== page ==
Structuring the Synthesis of Heap-Manipulating Programs
This paper describes a deductive approach to synthesizing imperative programs with pointers from declarative specifications expressed in Separation Logic. Our synthesis algorithm takes as input a pair of assertions—a pre- and a postcondition— which describe two states of the symbolic heap, and derives a program that transforms one state into the other, guided by the shape of the heap. Our approach to program synthesis is grounded in proof theory: we introduce the novel framework of Synthetic Separation Logic (SSL), which generalises the classical notion of heap entailment $P \vdash Q$ to incorporate a possibility of transforming a heap satisfying an assertion $P$ into a heap satisfying an assertion $Q$. A synthesized program represents a proof term for a transforming entailment statement $P \leadsto Q$, and the synthesis procedure corresponds to a proof search. The derived programs are, thus, correct by construction, in the sense that they satisfy the ascribed pre/postconditions, and are accompanied by complete proof derivations, which can be checked independently.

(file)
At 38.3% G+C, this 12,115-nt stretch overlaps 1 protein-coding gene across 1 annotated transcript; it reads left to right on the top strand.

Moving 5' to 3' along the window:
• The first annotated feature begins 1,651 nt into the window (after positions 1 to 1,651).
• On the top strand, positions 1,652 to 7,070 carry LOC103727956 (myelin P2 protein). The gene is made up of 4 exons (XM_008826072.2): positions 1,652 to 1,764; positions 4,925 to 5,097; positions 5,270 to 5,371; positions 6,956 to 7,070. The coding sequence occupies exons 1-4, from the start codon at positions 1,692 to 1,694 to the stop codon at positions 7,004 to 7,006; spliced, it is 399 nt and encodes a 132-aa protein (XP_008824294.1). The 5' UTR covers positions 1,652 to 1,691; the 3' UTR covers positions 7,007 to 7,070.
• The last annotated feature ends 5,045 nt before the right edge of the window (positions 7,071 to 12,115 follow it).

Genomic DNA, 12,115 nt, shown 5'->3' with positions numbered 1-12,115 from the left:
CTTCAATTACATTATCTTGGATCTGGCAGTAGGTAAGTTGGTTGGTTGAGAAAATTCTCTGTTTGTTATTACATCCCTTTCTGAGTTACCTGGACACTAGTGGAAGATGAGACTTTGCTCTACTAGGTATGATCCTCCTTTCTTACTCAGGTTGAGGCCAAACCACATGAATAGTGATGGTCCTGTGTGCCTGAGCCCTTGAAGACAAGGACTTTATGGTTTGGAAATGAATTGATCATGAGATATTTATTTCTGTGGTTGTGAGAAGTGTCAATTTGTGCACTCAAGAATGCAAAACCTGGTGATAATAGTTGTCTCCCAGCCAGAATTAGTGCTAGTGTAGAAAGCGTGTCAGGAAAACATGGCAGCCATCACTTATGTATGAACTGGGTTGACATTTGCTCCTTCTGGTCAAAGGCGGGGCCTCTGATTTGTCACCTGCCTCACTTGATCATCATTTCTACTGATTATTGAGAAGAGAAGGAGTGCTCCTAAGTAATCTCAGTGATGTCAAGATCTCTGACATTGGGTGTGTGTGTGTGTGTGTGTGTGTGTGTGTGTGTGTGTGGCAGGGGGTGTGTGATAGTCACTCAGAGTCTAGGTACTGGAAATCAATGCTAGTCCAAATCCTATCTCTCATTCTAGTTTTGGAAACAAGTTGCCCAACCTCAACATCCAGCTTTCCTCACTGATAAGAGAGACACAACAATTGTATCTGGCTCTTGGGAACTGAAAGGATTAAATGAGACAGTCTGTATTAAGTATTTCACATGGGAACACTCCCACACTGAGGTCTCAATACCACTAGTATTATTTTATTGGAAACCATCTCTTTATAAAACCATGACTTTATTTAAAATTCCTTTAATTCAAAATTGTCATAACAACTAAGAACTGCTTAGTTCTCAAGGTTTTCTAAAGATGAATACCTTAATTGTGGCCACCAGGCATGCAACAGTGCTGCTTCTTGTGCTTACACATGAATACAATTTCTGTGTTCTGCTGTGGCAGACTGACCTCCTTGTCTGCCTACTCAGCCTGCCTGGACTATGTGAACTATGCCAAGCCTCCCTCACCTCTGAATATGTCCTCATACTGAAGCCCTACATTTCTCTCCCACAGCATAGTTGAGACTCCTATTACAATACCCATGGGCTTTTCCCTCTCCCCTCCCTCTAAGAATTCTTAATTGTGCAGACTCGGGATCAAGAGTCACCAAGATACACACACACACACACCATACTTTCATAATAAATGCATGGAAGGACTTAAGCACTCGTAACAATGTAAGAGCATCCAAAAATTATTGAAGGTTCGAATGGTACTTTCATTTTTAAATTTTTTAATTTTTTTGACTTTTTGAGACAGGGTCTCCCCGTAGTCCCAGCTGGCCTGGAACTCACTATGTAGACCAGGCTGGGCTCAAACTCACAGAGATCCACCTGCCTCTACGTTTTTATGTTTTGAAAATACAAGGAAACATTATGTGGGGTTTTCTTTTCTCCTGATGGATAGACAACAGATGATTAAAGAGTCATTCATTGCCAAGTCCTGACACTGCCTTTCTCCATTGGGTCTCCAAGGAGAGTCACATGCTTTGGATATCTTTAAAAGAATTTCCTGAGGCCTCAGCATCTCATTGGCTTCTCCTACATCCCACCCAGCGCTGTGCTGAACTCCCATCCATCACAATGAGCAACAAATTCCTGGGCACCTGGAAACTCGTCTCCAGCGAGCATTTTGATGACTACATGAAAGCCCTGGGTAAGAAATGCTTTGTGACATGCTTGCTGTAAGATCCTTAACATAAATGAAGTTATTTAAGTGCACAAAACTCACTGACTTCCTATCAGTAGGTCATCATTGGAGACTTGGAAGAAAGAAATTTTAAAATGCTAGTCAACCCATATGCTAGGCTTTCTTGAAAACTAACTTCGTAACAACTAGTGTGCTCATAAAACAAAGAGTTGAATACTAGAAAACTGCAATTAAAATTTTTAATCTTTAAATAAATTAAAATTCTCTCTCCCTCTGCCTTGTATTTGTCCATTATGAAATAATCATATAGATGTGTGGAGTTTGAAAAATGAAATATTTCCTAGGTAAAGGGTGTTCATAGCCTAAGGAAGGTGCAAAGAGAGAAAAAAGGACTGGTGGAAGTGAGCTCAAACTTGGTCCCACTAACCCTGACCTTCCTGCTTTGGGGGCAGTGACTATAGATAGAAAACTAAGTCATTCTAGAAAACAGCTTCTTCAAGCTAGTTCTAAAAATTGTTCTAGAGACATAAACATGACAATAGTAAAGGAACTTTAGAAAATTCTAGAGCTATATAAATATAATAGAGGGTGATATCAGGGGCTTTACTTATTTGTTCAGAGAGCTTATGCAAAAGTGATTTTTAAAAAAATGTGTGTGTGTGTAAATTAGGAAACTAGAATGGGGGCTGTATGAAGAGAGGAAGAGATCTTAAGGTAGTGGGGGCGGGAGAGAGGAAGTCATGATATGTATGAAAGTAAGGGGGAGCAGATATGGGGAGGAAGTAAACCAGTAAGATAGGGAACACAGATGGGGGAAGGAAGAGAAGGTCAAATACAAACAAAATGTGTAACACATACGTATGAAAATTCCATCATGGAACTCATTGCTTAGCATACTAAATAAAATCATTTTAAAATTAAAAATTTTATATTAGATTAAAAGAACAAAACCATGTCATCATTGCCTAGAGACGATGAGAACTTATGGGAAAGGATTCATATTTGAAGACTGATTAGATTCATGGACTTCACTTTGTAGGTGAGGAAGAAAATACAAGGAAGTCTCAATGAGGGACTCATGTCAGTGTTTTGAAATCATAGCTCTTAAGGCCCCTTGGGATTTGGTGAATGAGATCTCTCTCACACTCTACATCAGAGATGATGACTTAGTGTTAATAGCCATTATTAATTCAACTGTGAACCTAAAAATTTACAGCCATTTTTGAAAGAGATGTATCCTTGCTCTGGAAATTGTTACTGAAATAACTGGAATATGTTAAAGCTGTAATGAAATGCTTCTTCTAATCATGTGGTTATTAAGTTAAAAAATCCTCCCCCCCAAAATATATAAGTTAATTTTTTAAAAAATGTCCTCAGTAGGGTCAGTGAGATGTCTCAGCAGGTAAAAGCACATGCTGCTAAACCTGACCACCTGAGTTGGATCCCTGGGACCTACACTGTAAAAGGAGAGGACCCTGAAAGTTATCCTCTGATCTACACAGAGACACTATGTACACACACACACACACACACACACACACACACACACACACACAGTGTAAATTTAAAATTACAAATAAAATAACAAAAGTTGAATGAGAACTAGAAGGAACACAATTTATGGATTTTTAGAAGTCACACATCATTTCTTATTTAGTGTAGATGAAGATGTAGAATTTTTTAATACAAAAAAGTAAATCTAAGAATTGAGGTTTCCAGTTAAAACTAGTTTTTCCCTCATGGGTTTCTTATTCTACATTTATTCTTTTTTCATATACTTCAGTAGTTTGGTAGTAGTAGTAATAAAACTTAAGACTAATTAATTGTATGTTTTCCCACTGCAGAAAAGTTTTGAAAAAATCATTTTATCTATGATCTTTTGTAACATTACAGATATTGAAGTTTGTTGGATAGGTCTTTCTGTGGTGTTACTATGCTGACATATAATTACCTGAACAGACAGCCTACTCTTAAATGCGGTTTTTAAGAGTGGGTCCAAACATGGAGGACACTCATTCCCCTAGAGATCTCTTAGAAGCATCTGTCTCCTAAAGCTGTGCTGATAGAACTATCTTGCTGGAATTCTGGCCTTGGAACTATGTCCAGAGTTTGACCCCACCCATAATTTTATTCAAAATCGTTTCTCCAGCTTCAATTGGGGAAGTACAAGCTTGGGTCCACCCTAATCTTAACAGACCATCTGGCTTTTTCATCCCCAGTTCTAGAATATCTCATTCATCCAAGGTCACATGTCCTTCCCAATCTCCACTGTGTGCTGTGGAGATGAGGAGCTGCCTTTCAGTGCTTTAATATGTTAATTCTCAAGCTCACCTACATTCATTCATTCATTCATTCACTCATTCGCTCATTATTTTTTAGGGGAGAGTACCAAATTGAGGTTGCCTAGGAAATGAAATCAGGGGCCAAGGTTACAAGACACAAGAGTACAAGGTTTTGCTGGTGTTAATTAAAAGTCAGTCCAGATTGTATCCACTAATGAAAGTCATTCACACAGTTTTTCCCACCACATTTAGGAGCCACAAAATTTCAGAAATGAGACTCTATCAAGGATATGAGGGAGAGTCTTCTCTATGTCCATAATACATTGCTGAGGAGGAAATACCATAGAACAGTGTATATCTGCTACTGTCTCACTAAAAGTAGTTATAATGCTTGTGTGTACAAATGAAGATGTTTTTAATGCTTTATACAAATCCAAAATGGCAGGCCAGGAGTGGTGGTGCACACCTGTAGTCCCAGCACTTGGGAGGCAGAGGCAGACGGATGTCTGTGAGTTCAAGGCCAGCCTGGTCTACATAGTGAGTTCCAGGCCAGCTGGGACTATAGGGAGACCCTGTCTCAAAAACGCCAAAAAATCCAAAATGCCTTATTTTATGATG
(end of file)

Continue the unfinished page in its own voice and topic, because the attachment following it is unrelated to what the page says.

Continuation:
We have implemented a proof search engine for SSL in a form of the program synthesizer called SuSLik. For efficiency, the engine exploits properties of SSL rules, such as invertibility and commutativity of rule applications on separate heaps, to prune the space of derivations it has to consider. We explain and showcase the use of SSL on characteristic examples, describe the design of SuSLik, and report on our experience of using it to synthesize a series of benchmark programs manipulating heap-based linked data structures.
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